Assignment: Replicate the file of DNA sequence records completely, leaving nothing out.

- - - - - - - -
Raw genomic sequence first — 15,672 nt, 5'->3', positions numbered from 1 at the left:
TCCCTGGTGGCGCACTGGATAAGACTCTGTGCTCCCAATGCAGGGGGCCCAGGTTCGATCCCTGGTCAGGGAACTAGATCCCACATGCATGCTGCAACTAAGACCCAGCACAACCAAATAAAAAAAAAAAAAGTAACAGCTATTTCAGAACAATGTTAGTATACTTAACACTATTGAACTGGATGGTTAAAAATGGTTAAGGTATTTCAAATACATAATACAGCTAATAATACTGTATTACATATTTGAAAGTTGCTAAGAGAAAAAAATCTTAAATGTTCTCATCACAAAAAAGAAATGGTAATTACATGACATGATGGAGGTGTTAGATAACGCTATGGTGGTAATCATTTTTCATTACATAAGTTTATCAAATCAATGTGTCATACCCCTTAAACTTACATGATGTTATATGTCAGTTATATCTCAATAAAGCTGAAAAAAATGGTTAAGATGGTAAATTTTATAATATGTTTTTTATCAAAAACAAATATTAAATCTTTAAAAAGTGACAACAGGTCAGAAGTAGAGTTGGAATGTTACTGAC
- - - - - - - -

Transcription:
Raw genomic sequence first — 15,672 nt, 5'->3', positions numbered from 1 at the left:
TCCCTGGTGGCGCACTGGATAAGACTCTGTGCTCCCAATGCAGGGGGCCCAGGTTCGATCCCTGGTCAGGGAACTAGATCCCACATGCATGCTGCAACTAAGACCCAGCACAACCAAATAAAAAAAAAAAAAGTAACAGCTATTTCAGAACAATGTTAGTATACTTAACACTATTGAACTGGATGGTTAAAAATGGTTAAGGTATTTCAAATACATAATACAGCTAATAATACTGTATTACATATTTGAAAGTTGCTAAGAGAAAAAAATCTTAAATGTTCTCATCACAAAAAAGAAATGGTAATTACATGACATGATGGAGGTGTTAGATAACGCTATGGTGGTAATCATTTTTCATTACATAAGTTTATCAAATCAATGTGTCATACCCCTTAAACTTACATGATGTTATATGTCAGTTATATCTCAATAAAGCTGAAAAAAATGGTTAAGATGGTAAATTTTATAATATGTTTTTTATCAAAAACAAATATTAAATCTTTAAAAAGTGACAACAGGTCAGAAGTAGAGTTGGAATGTTACTGAC